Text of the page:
Antonio Azzuolo

By
Photography Robbie Fimmano

Published January 20, 2013

you have hand-tailored clothing Made By siMilar processes in larger Factories, But it’s so industrialized, so perFect and regular, that it loses the artisanal aesthetic.Antonio Azzuolo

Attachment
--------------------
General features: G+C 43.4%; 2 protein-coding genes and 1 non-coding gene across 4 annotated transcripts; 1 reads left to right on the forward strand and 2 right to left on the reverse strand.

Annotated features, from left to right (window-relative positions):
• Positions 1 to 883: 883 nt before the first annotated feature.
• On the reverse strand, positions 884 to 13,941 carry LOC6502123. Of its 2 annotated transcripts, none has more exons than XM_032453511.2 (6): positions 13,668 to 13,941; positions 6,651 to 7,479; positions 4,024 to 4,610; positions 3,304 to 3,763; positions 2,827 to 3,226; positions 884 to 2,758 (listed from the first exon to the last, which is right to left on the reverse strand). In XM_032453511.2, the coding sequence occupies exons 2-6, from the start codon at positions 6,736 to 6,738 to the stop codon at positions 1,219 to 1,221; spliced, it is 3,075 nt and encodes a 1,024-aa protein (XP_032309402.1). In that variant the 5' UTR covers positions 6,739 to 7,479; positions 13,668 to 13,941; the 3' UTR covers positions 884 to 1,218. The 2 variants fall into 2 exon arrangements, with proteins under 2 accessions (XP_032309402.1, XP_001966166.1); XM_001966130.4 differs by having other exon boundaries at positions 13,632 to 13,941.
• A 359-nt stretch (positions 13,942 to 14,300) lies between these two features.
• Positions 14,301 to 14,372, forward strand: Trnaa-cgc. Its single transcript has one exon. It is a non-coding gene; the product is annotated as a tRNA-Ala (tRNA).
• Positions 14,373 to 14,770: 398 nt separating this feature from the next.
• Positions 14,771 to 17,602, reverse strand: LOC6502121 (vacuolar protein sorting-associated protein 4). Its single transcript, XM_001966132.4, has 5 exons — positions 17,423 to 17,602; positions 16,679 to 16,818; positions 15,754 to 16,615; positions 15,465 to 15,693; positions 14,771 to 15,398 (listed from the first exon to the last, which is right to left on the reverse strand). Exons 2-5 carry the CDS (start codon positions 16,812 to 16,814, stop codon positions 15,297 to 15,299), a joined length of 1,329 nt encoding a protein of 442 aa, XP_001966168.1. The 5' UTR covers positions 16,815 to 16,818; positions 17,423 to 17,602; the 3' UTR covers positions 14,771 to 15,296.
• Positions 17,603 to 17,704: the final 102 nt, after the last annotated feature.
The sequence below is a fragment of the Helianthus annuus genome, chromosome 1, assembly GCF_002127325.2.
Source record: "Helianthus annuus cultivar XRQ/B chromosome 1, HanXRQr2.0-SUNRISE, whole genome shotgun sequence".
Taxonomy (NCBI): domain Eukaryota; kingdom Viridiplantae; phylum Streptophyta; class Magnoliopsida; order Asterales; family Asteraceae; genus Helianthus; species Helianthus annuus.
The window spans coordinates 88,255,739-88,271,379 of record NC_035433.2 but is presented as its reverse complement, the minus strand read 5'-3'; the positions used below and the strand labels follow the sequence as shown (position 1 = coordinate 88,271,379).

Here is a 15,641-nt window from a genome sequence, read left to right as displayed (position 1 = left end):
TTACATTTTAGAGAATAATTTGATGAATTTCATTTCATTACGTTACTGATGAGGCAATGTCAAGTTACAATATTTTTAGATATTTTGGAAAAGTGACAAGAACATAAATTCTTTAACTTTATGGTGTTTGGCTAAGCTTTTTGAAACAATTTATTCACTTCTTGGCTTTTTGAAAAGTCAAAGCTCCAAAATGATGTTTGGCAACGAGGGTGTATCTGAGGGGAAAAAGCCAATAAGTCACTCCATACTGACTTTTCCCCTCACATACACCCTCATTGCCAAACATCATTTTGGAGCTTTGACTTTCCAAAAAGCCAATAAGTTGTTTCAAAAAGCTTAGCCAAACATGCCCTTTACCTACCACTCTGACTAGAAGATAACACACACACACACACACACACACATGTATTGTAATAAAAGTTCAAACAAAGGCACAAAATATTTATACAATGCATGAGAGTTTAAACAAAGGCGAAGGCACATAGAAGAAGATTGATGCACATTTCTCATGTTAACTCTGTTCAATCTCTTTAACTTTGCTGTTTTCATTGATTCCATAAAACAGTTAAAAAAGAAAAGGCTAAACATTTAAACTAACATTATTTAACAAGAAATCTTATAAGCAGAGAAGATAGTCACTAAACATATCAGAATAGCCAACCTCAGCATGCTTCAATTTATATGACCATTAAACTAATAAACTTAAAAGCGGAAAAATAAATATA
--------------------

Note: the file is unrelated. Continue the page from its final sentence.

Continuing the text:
When Antonio Azzuolo arrives at the Bowery Hotel for our meeting, he is more than a little cranky. The New York factory where he makes his tailored menswear is changing hands, and the new management doesn’t seem to care as much about precision. He may have to move his business. The 42-year-old designer also happens to be jet-lagged, just having gotten back from Taipei, where he was meeting with the owners of a mid-size brand of which he may soon be tapped to serve as creative director. It’s just one result of the growing notoriety of his five-year-old label, capped in 2012 with Azzuolo’s nomination for the CFDA’s Swarovski Award for Menswear. I want to ask about the award, but Azzuolo won’t stop talking about the factory. “You have hand-tailored clothing made by similar processes in larger factories, but it’s so industrialized, so perfect and regular, that it loses the artisanal aesthetic,” he says. It is unsurprising that a threat to quality has Azzuolo beside himself—tailoring is in his blood. His father was a tailor who immigrated to Montreal from Italy but had to change careers to support his growing family. Azzuolo has carried the memories of his father’s custom suits through his 22 years in the industry, from fashion school at Toronto’s Ryerson University to his work for Kenzo, Hermès, and, most prominently, Ralph Lauren’s Purple and Black labels from 2006 to 2008. “Everything is niche,” he says. “There will never be another luxury brand like Ralph Lauren, one that does everything.” But this doesn’t mean Azzuolo’s niche needs to be a small one. While he cannot abandon his commitment to the precision of his signature blazers—lush examples of classic menswear gone modern, traditional cuts spiced up with alternative materials like denim or covered with floral patterning—he wants to bridge out. “I think a lower-end collection could work really well,” he says of his possible next move. So what does he need to make that happen? “Bigger balls,” he jokes. “Money. Money and boldness.”

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